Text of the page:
As part of the submission process you will be required to warrant that you are submitting your original work, that you have the rights in the work, that you are submitting the work for first publication in the Journal and that it is not being considered for publication elsewhere and has not already been published elsewhere, and that you have obtained and can supply all necessary permissions for the reproduction of any copyright works not owned by you.
- What do we publish?
1.1 Aims & Scope
1.2 Article types
1.3 Writing your paper
- Editorial policies
2.1 Peer review policy
2.5 Declaration of conflicting interests
2.6 Research ethics and patient consent
2.7 Reporting guidelines
- Publishing policies
3.1 Publication ethics
3.2 Contributor's publishing agreement
3.3 Open access and author archiving
- Preparing your manuscript
4.2 Artwork, figures and other graphics
4.3 Supplementary material
4.4 Reference style
4.5 English language editing services
- Submitting your manuscript
5.2 Information required for completing your submission
- On acceptance and publication
6.1 SAGE Production
6.2 Online First publication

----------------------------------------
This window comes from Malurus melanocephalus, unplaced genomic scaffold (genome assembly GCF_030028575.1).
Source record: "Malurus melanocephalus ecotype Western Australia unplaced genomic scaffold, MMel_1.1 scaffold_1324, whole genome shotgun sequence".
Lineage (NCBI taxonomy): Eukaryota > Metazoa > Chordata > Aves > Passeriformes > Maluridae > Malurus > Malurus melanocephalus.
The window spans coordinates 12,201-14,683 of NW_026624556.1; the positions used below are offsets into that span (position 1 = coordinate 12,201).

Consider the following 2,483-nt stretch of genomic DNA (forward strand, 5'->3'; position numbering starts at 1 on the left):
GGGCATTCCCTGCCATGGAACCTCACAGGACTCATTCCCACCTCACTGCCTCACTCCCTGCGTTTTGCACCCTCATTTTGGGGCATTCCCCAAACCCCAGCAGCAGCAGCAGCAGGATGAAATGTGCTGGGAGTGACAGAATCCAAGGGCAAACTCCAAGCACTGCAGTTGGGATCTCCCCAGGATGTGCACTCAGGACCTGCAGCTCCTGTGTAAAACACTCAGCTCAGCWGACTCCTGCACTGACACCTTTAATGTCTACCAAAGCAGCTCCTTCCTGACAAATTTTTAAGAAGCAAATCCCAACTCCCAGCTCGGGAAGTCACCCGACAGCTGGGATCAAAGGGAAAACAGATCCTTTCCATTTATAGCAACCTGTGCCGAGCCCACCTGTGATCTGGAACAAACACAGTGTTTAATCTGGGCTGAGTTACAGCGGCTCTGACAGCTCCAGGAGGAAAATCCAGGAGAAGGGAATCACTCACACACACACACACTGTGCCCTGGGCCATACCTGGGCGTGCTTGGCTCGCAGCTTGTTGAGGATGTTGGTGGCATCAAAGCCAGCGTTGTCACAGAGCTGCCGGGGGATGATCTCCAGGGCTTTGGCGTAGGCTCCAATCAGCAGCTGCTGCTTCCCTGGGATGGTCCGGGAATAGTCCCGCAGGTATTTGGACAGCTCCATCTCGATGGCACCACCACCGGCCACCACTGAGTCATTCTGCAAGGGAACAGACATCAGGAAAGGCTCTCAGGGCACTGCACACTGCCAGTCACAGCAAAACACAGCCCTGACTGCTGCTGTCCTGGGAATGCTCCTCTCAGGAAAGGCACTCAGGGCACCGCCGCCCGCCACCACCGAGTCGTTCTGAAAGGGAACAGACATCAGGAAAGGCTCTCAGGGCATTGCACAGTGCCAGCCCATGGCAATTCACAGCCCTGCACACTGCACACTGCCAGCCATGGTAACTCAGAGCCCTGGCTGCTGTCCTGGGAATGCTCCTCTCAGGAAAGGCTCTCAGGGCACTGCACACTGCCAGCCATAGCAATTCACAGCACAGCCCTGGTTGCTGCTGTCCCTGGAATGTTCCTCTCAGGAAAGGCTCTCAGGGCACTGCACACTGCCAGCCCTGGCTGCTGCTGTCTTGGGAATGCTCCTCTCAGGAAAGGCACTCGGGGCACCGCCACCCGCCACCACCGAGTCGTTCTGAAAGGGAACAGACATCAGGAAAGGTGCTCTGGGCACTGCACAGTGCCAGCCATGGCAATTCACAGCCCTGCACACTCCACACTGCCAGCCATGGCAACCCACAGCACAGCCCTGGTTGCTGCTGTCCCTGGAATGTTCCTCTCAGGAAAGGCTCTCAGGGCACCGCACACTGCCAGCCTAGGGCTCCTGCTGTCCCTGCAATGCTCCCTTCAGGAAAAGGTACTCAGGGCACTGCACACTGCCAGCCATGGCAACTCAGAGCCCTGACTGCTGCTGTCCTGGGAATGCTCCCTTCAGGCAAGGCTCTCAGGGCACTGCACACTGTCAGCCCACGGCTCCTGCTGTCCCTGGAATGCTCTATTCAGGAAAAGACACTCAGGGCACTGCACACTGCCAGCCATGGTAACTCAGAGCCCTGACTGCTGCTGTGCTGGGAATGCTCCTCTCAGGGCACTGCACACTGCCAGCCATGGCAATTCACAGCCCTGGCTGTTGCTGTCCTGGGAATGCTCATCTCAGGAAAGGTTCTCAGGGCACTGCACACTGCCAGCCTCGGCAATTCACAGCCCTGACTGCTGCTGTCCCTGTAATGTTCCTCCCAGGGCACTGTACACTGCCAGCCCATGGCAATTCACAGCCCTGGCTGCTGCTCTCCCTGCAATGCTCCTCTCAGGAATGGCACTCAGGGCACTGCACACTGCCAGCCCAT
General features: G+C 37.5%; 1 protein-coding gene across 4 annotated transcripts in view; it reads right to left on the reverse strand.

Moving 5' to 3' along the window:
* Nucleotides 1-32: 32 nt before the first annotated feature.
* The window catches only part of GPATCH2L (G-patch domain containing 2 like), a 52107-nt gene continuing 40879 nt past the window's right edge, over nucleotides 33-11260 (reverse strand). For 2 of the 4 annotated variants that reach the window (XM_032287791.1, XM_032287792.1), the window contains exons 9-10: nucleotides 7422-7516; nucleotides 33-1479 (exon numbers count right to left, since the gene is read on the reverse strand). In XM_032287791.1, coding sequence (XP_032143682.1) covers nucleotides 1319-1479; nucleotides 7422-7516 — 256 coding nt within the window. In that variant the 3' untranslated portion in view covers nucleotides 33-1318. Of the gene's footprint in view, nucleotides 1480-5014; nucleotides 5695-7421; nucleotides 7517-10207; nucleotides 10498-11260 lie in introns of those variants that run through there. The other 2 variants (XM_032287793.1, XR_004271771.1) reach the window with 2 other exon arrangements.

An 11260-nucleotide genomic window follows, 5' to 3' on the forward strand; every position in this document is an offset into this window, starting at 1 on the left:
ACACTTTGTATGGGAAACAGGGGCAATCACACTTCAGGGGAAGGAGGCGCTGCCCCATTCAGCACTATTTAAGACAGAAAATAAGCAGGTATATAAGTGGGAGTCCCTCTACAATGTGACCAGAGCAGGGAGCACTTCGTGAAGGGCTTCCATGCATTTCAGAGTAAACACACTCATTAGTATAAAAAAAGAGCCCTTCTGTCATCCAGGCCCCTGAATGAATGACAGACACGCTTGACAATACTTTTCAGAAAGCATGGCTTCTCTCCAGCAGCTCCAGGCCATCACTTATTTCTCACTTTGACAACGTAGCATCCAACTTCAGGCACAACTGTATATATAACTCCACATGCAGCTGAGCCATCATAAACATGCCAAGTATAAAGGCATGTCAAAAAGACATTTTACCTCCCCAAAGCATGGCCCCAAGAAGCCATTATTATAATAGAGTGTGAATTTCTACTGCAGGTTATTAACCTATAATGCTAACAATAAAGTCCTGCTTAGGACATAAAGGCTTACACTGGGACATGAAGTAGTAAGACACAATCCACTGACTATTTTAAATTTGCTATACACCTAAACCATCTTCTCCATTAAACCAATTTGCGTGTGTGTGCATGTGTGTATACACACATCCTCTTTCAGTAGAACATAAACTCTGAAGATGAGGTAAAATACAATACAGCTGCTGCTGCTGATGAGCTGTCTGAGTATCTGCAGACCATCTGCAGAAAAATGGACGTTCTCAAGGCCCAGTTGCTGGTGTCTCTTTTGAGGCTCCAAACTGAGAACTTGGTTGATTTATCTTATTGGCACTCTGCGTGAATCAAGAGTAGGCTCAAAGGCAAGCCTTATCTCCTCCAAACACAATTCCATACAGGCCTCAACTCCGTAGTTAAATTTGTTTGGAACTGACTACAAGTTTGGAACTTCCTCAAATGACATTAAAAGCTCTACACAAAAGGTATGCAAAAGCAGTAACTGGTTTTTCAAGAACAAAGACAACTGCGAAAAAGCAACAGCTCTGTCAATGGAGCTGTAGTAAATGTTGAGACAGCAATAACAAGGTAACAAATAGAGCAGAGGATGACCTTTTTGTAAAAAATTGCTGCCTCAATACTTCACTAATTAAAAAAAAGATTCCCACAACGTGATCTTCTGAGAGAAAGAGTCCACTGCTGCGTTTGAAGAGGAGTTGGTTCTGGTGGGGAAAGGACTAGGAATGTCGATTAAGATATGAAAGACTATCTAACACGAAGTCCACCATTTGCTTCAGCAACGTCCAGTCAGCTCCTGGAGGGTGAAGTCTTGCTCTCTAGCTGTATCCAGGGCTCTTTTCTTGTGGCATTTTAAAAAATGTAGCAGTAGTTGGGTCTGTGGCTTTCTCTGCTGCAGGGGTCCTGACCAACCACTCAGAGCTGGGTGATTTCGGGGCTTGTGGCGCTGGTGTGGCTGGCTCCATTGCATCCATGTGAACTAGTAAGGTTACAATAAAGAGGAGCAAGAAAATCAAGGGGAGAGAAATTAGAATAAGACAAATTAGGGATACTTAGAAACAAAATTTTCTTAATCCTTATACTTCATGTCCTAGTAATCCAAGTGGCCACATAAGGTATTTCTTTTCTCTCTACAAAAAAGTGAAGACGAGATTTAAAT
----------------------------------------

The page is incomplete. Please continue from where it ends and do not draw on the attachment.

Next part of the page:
6.3 Access to your published article
6.4 Promoting your article
- Further information
Before submitting your manuscript to Journal of the Intensive Care Society, please ensure you have read the Aims & Scope.
The Journal considers the following kinds of article for publication:
• Original articles: should be between 2000-3000 words with up to 50 references. The article should begin with a structured abstract (backgroud, methods, results, and conclusion), which should be no longer than 250 words. The main body of the article should be dived into: introduction, methods, results, and discussion.
• Review articles: should be between 2000-3000 words with up to 50 references. The article should begin with an abstract of no longer than 250 words.
• Special articles: these should be discussed with the Editor in Chief prior to submission. They should be between 2000-3000 words with up to 50 references. The article should begin with an abstract of no longer than 250 words.
• Editorials: these should be discussed with the Editor in Chief prior to submission. They should be up to 2000 words with a maximum of 20 references.
• Correspondence (letters): Should be limited to 500 words with no more than five references. These articles are only published online.
• Surveys: these will only be considered for publication if the response rate is of 70% or more; in exceptional circumstances, lower response rates may be acceptable. The article should be limited to 2000 words with a maximum of 20 references. The article should begin with a structured abstract (background, methods, results, and conclusion) of no longer than 250 words.
• Study protocols: should be between 2000-3000 words with up to 30 references. The article should begin with an abstract of no longer than 250 words. The article also needs to have a one page executive summary; this will be published in the print version of the journal whilst the full article (with executive summary) will be published online.